Verisign Inc. (Nasdaq: VRSN)'s iDefense Labs is reporting that a Russian hacker calling himself "kirllos" is offering Facebook accounts on the down-low. For just $25, you can get 1,000 login credentials for accounts with fewer than 10 friends each; or for $45, the same number of accounts with more than 10 friends.
Why so cheap? There are likely two reasons for the low price. First, the low friend counts probably point to most of the accounts being bogus scam accounts created by robots that then auto-troll for friends. Second, having access to the Facebook accounts and actually making money from them are two different things. Unlike email logins or credit card information, turning a Facebook account into scammed cash takes a little more effort and ingenuity -- much of which can't be automated, as can email scams.
In fact, according to Symantec Corp. (Nasdaq: SYMC)’s latest Internet Security Threat Report, email user names and passwords are going for up to $20 each. Credit card lists are often higher. Compare that to the 25 cents for a Facebook login.
The New York Times reports that kirllos has access to 1.5 million Facebook accounts -- nearly 1 in 300 of Facebook’s estimated total account tally.
Facebook denies this is possible and says that kirllos is well known as a big-mouth in the hacker community. When Facebook's own investigators attempted to purchase accounts from the hacker, they were never delivered the goods.
When this reporter attempted to contact Facebook for a direct reply about this hacker and VeriSign's report, no one could immediately respond.
Another source acknowledges the problem of fake accounts on social networks, not just Facebook. “There are tons of fake accounts on [Facebook], though [a] small percent compared to the numbers on Twitter. I'd guess under 5 percent are fake on Facebook versus 20 to 25 percent on Twitter,” states Brian Breslin, CEO of Web development firm Infinimedia, in an email.
He sees the issue as out of the site owners’ control: “Facebook itself is pretty clean of malware, however, they can't be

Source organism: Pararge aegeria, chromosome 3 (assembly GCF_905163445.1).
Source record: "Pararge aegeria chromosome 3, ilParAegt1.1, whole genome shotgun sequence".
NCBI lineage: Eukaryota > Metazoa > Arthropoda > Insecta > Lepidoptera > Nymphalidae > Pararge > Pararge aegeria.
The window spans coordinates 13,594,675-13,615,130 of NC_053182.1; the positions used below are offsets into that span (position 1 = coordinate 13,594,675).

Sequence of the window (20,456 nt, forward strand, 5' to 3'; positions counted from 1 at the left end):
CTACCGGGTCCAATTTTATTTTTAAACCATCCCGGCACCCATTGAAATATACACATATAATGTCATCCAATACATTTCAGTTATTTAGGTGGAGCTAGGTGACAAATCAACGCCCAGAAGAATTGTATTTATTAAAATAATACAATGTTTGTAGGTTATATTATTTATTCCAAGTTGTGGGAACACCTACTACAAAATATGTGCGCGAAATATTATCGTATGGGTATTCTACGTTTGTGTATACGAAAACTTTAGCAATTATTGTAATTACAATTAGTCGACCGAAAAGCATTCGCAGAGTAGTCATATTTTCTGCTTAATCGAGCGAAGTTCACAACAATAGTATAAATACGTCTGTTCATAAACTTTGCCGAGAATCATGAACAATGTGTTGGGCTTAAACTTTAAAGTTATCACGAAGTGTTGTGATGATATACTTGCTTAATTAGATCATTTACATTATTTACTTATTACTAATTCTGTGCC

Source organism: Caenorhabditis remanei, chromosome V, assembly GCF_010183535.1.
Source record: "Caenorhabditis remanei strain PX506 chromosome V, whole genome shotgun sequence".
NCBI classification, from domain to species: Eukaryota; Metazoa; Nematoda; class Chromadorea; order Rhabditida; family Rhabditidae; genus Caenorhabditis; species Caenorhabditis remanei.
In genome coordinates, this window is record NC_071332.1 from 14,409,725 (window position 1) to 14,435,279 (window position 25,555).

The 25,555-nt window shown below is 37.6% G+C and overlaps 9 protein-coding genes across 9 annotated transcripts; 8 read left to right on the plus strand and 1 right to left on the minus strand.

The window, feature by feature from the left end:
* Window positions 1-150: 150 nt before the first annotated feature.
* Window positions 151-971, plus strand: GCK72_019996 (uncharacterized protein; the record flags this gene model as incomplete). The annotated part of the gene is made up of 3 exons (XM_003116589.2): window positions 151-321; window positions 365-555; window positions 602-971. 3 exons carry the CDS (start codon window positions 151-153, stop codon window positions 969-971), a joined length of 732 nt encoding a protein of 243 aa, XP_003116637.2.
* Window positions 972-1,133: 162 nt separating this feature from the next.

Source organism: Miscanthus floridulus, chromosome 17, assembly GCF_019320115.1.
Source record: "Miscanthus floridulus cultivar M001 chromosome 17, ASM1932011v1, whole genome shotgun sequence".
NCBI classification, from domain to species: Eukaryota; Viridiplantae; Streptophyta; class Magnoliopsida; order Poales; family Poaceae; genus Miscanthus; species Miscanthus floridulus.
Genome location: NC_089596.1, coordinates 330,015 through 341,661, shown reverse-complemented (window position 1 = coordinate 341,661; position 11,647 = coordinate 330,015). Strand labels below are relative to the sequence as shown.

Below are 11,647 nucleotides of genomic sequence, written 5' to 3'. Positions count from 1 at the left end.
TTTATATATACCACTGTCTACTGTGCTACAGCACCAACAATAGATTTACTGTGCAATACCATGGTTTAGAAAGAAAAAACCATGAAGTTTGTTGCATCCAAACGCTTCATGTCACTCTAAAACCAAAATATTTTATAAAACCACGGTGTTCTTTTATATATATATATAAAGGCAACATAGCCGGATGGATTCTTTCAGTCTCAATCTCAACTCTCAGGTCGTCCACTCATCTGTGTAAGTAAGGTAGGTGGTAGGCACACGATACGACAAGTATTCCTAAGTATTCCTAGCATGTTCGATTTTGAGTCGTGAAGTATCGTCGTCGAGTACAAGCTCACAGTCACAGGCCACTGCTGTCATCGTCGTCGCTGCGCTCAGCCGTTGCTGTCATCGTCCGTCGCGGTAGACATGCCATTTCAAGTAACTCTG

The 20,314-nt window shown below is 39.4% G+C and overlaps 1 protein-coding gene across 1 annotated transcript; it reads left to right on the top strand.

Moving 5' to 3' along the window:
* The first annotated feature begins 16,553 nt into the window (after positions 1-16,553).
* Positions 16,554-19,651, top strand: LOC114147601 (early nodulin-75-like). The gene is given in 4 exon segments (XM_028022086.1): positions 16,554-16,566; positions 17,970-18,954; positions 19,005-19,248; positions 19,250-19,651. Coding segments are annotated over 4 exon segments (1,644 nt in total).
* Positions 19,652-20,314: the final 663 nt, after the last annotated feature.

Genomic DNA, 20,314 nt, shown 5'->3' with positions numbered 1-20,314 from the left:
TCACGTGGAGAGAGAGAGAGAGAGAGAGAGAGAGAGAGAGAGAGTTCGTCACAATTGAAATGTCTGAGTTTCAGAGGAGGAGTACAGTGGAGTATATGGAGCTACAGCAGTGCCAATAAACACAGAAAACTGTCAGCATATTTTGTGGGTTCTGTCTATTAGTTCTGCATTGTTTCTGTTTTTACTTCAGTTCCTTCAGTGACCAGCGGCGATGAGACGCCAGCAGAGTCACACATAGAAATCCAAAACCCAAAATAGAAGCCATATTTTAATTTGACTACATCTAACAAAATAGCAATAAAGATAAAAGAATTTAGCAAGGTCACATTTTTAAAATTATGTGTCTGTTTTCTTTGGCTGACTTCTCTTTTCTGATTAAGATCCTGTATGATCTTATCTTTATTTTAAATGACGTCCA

responsible for the offer ecosystem that is built around the games. Third- and fourth-party ad networks are the ones who need to be held
responsible for not screening their offers. Once they crack down on
those networks, we'll see the malware evaporate.”
Some users on Facebook have been compromised before, and Facebook's own safety and security pages give the two most common types of account compromise: phishing and money transfers.
Phishing is a simple scam in which a hacker gains access to a user's account and then sends emails, messages, or other contacts to the account's friends, attempting to get them to click a link or otherwise visit a Website that will ask for personal information (likely a Facebook or payment service login). These work well, simply because most people believe the messages come from trusted friends.
Money transfer scams are more straightforward and are simple requests from the hacker (using the compromised account) to get money from friends.
Facebook's site says that they work hard to restore (rather than ban) compromised accounts, trying to detect how an account was compromised and re-securing it for the original user so all is not lost.
While the claims of kirllos may be exaggerated, it’s clear that social networking sites like Facebook and Twitter are often targets of attack. So protecting yourself is more than just keeping your PIN numbers hidden and not divulging your SSN through email. Nowadays, it takes a lot more vigilance.
"The usual stuff applies no matter where you are on the Web," says Raphael Caixeta, an independent Web developer and entrepreneur based in Florida. "Use passwords that aren't linked to other accounts, that do not have easy-to-guess words in them, and especially do not log into your accounts from public computers or over unsecured WiFi connections. Most importantly, only friend people you really know and do not follow links blindly just because one of your friends sent it to you. Look at the URL and make sure you know where you are going."
— Craig Agranoff is an entrepreneur and national social media consultant as well as a published specialist in online reputation management and monitoring.